Google, China and the facts of life

Google’s motto is “don’t be evil.” Some assert that such sentiment — common sense for most human beings — is irrelevant for a corporate entity dedicated to the pursuit of profit. Yet Google is no jordinary company. It provides the infrastructure through which a significant portion of the world’s population communicates each day. Google’s applications — its search engine and other tools — structure the perceptions of billions of people. Few companies, if any, have exercised this kind of power.

This has provoked clashes with governments that believe they are the rightful holders of such influence and that Google is a challenge to their authority and legitimacy. Authoritarian governments are the most frequently offended, but even democracies have battled Google over the scope of its operations and their right to regulate them. Information may want to be free, but governments often think otherwise.

Google’s recent clash with the government of China was just a matter of time. Google had been operating in China since 2006, when it launched the Chinese-language version of its Web site, Google.cn. Users quickly noted that searches via that engine did not provide all of the results available elsewhere. Google officials replied that all companies must respect the laws of the countries in which they operate and asserted that notifying users that results were truncated would satisfy their company motto. Good citizenship was certainly one of Google’s motives, but so too was the opportunity to gain position in the world’s largest and fastest growing Internet market.

The bargain grew increasingly difficult to swallow as Chinese authorities imposed greater restrictions on Internet operations — including completely blocking sites such as Facebook, Twitter and YouTube — and homegrown companies bested Google in the Chinese market. The final straw came last year when Google discovered that it, along with other companies, had been the target of “a highly sophisticated and targeted attack” by hackers seeking to gain access to human-rights activists’ Gmail accounts.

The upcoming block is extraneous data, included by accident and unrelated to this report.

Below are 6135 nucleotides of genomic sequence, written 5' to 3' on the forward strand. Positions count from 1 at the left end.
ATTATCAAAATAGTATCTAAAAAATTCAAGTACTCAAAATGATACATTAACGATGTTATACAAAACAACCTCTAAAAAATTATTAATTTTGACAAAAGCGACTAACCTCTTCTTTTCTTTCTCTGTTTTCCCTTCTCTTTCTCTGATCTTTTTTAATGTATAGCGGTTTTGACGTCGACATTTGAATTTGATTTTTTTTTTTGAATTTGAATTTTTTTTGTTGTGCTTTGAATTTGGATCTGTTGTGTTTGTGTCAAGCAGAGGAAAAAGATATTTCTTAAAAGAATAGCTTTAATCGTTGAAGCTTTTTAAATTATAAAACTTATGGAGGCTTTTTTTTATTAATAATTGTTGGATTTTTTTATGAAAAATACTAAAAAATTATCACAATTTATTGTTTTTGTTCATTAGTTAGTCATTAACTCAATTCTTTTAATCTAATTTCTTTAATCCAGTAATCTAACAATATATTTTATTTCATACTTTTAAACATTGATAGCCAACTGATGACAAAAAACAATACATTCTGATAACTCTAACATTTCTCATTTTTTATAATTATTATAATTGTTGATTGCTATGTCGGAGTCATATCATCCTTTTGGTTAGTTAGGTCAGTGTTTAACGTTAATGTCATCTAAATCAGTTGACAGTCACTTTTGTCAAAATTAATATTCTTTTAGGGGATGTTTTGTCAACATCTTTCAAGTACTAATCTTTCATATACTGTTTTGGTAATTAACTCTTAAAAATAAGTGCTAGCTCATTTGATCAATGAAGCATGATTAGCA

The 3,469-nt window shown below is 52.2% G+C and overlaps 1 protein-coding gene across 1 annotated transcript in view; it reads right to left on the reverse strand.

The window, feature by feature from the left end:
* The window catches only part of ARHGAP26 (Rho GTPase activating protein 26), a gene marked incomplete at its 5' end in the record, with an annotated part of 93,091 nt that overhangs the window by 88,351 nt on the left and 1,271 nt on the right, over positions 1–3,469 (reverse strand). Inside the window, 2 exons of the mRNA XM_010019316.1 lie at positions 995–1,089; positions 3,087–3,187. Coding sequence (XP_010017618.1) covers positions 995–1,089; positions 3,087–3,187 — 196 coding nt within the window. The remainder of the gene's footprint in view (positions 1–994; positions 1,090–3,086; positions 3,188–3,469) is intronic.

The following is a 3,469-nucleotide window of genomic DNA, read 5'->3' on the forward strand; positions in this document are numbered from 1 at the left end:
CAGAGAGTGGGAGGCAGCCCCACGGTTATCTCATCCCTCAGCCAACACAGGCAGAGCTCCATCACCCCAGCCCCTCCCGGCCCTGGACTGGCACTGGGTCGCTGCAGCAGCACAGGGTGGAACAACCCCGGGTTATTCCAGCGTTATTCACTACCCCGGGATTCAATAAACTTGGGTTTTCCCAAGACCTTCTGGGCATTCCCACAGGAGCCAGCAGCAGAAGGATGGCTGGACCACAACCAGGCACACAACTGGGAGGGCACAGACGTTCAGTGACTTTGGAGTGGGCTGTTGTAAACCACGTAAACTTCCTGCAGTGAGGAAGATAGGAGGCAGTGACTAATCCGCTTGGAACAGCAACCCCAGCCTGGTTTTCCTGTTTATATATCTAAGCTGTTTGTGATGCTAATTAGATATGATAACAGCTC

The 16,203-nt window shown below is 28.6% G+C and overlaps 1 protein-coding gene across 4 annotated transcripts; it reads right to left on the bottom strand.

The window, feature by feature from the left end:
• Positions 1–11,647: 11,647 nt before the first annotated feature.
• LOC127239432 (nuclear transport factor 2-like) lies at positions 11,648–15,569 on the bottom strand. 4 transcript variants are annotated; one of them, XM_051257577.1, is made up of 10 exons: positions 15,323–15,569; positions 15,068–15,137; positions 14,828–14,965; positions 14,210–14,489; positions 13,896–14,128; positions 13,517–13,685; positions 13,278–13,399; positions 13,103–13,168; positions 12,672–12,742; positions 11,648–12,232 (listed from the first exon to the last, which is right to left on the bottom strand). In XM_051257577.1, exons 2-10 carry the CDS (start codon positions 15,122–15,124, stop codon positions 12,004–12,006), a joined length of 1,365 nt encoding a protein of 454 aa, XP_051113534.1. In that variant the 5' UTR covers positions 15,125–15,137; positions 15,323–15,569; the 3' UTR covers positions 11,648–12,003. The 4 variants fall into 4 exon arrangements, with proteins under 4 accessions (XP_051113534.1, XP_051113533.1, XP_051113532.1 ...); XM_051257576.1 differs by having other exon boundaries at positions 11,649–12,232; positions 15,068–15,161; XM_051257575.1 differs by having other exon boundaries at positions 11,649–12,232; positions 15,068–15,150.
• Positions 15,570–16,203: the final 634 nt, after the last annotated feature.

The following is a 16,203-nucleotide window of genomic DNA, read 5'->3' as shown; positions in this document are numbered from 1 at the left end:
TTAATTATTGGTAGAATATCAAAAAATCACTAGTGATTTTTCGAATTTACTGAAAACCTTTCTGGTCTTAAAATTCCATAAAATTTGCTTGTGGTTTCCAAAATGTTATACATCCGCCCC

Fears that the firm’s proprietary information was under threat, as well as the government’s increasing restrictions, prompted Google executives to announce that they were reconsidering their business in China, and were preparing to suspend Web censorship and possibly even shut down Google.cn. (Reports that Google had decided to end operations in China were premature.)

Tensions were ratcheted up last week when U.S. Secretary of State Hillary Rodham Clinton delivered a speech on Internet censorship that identified China, along with several other governments, as chief offenders. She urged other companies to resist “a new information curtain” and demanded that Beijing investigate Google’s complaints about censorship and hacking. China responded by saying that it needed no lessons from other countries on how to manage the Internet, and that Ms. Clinton’s speech showed a lack of respect.

The speech signaled an escalation in the United States’ approach to these issues, and could portend new problems in the U.S.-China relationship. Originally, Washington and Beijing treated this as a commercial dispute. But Ms. Clinton’s remarks reframed the issue as one that impacts fundamental freedoms. The U.S. State Department has said that it is working in 40 countries to develop ways to circumvent Internet restrictions, and the Congress appropriated $15 million in 2008 to aid such efforts.

China, like all governments, has the right to demand that companies operating on its territory respect its laws. Those businesses must then decide if the pursuit of profit justifies obedience to regulations that some believe are wrong or “evil.” Customers, clients and consumers can shape thinking in the executive boardroom by making their opinions known.

Skeptics insist that Google’s outrage is prompted less by the attacks against it than by the realization that it was losing the battle for Chinese market share. In this context, taking the moral high ground makes both ethical and commercial sense. It is naive to think, though, that any company would ignore fundamental business considerations when making such decisions.

The issue of Google’s complicity in Chinese attempts to restrict the flow of information within China is separate from that of the attacks on Google (and other companies) and what appears to be cyber-warfare against China’s enemies — real or imagined. Information is the backbone of a modern society.

It is assumed that governments employ cyber-specialists who prepare defenses for use in the event of conflict — and most do. Every day, government Web sites around the world are probed and attacked by hackers. It is hard to tell who is responsible, although some researchers believe the Google attacks bear a distinct signature that indicates Chinese hackers. That does not mean that they are government-sponsored, nor would any capable hacker make his or her origin clear. But if the Internet is a fact of life, then so too is the prospect of cyber-espionage and cyber-warfare.